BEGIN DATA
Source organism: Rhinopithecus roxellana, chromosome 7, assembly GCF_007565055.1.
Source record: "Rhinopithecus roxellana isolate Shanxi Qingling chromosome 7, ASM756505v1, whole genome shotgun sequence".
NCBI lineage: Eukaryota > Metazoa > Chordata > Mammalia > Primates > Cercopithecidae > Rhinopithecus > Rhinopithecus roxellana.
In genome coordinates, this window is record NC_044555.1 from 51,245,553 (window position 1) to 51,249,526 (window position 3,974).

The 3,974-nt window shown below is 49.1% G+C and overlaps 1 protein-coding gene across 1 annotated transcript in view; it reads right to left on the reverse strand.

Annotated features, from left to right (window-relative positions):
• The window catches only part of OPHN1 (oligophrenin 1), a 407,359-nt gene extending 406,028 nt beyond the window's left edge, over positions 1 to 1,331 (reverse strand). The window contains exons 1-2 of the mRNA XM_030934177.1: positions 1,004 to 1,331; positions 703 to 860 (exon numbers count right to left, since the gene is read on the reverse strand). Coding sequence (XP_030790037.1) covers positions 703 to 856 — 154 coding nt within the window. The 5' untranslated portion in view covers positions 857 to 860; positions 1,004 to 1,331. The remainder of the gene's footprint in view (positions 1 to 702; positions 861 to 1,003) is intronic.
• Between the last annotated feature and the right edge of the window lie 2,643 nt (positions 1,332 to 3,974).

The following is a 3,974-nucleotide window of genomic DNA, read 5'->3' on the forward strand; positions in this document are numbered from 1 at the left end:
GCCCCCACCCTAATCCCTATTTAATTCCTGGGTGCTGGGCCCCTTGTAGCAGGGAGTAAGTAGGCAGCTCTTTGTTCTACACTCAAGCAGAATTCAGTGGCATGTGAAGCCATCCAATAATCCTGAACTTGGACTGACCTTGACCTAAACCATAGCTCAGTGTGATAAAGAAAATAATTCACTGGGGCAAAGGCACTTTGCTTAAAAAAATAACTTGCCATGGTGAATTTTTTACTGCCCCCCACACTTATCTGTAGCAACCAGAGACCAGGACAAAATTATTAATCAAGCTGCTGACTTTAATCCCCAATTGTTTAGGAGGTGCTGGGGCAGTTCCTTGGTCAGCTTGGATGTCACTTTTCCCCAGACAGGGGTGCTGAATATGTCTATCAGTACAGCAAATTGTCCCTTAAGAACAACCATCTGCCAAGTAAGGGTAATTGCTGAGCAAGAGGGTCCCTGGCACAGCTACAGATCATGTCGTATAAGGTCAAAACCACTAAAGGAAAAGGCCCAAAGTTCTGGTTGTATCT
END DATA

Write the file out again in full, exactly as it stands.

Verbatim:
Source organism: Rhinopithecus roxellana, chromosome 7, assembly GCF_007565055.1.
Source record: "Rhinopithecus roxellana isolate Shanxi Qingling chromosome 7, ASM756505v1, whole genome shotgun sequence".
NCBI lineage: Eukaryota > Metazoa > Chordata > Mammalia > Primates > Cercopithecidae > Rhinopithecus > Rhinopithecus roxellana.
In genome coordinates, this window is record NC_044555.1 from 51,245,553 (window position 1) to 51,249,526 (window position 3,974).

The 3,974-nt window shown below is 49.1% G+C and overlaps 1 protein-coding gene across 1 annotated transcript in view; it reads right to left on the reverse strand.

Annotated features, from left to right (window-relative positions):
• The window catches only part of OPHN1 (oligophrenin 1), a 407,359-nt gene extending 406,028 nt beyond the window's left edge, over positions 1 to 1,331 (reverse strand). The window contains exons 1-2 of the mRNA XM_030934177.1: positions 1,004 to 1,331; positions 703 to 860 (exon numbers count right to left, since the gene is read on the reverse strand). Coding sequence (XP_030790037.1) covers positions 703 to 856 — 154 coding nt within the window. The 5' untranslated portion in view covers positions 857 to 860; positions 1,004 to 1,331. The remainder of the gene's footprint in view (positions 1 to 702; positions 861 to 1,003) is intronic.
• Between the last annotated feature and the right edge of the window lie 2,643 nt (positions 1,332 to 3,974).

The following is a 3,974-nucleotide window of genomic DNA, read 5'->3' on the forward strand; positions in this document are numbered from 1 at the left end:
GCCCCCACCCTAATCCCTATTTAATTCCTGGGTGCTGGGCCCCTTGTAGCAGGGAGTAAGTAGGCAGCTCTTTGTTCTACACTCAAGCAGAATTCAGTGGCATGTGAAGCCATCCAATAATCCTGAACTTGGACTGACCTTGACCTAAACCATAGCTCAGTGTGATAAAGAAAATAATTCACTGGGGCAAAGGCACTTTGCTTAAAAAAATAACTTGCCATGGTGAATTTTTTACTGCCCCCCACACTTATCTGTAGCAACCAGAGACCAGGACAAAATTATTAATCAAGCTGCTGACTTTAATCCCCAATTGTTTAGGAGGTGCTGGGGCAGTTCCTTGGTCAGCTTGGATGTCACTTTTCCCCAGACAGGGGTGCTGAATATGTCTATCAGTACAGCAAATTGTCCCTTAAGAACAACCATCTGCCAAGTAAGGGTAATTGCTGAGCAAGAGGGTCCCTGGCACAGCTACAGATCATGTCGTATAAGGTCAAAACCACTAAAGGAAAAGGCCCAAAGTTCTGGTTGTATCT